The audience waits excitedly for the magician to appear. You can feel the anticipation in the room as we face the stage, where a large chest sits. Where could our magician be? And then magically she is here! But this is not the magician, but the magician's assistant, and so begins Maria Angelico's Melbourne International Comedy Festival show The Disappearing Act. Neither Angelico nor her tech assistant knows where the magician is, and frantic calls are made to his various girlfriends to locate him. But as the saying goes, the show must go on and Angelico takes the to the stage!
Naturally there are laughs to be had as this is being presented as part of the Comedy Festival, but the show's inspiration comes from the true story of Angelico's father, a well-known magician, who was absent for much of her life and instilled a household with domestic violence and abuse. You notice these anxieties and vulnerabilities manifesting throughout her performance; that there is something else simmering in her attempt to put on this magic show.These experiences end up defining The Disappearing Act but unfortunately they are not delved into deeply enough or long enough to give them weight. Angelico recalls the instances of domestic violence, abuse and sexism she was a witness and victim to, but these references are few and far between that they don't drive the show and its climax doesn't feel complete. Further reflection is necessary for Angelico to find the balance between something as serious as violence against women and children and identifying the humour within that.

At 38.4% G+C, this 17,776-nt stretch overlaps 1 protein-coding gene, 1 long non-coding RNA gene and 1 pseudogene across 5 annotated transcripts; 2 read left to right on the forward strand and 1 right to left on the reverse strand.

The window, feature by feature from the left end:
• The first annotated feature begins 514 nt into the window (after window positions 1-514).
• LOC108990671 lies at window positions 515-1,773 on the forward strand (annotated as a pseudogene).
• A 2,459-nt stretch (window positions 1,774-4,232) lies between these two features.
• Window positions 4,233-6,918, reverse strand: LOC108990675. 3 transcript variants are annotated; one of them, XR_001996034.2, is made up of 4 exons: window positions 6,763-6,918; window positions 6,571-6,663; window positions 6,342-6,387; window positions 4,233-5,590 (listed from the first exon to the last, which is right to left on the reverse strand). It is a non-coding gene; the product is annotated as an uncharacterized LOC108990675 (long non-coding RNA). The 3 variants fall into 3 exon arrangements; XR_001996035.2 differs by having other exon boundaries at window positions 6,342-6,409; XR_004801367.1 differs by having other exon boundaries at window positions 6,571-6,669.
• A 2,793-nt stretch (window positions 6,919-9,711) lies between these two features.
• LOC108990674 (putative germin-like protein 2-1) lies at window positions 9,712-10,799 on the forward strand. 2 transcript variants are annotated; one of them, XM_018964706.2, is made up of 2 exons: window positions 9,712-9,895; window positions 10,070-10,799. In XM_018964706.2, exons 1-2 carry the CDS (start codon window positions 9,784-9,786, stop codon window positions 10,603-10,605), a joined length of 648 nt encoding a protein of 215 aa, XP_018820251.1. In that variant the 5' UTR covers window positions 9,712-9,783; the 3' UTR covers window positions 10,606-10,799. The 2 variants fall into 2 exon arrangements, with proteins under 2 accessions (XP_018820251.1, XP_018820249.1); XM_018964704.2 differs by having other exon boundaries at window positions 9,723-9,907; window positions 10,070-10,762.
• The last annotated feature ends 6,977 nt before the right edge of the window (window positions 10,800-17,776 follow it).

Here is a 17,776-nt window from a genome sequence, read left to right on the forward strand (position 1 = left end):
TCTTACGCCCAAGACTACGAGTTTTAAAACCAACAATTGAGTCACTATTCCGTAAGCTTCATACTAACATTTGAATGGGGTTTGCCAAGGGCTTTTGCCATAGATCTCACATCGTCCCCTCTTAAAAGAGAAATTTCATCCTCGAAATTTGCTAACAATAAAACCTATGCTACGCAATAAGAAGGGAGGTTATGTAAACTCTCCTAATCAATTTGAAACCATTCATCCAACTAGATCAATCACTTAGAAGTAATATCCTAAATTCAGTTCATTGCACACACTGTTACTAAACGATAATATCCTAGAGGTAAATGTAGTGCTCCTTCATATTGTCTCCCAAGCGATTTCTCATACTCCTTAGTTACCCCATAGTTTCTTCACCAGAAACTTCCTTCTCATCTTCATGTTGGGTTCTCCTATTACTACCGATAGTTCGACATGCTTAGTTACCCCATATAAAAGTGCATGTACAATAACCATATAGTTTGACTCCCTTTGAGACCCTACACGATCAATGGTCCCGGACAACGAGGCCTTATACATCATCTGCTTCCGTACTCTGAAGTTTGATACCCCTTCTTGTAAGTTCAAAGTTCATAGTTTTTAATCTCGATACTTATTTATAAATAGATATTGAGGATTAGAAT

While there's a release for Angelico at the end of the show, based on what we see, this doesn't come across genuine or organic. There is not sufficient exploration as to what she has endured, how it has impacted her and how she has come to allow for healing to begin. There's a very intelligent and thoughtful message to be made with The Disappearing Act and hopefully Angelico is able to pull that rabbit out of the hat in the future and really hone in on that.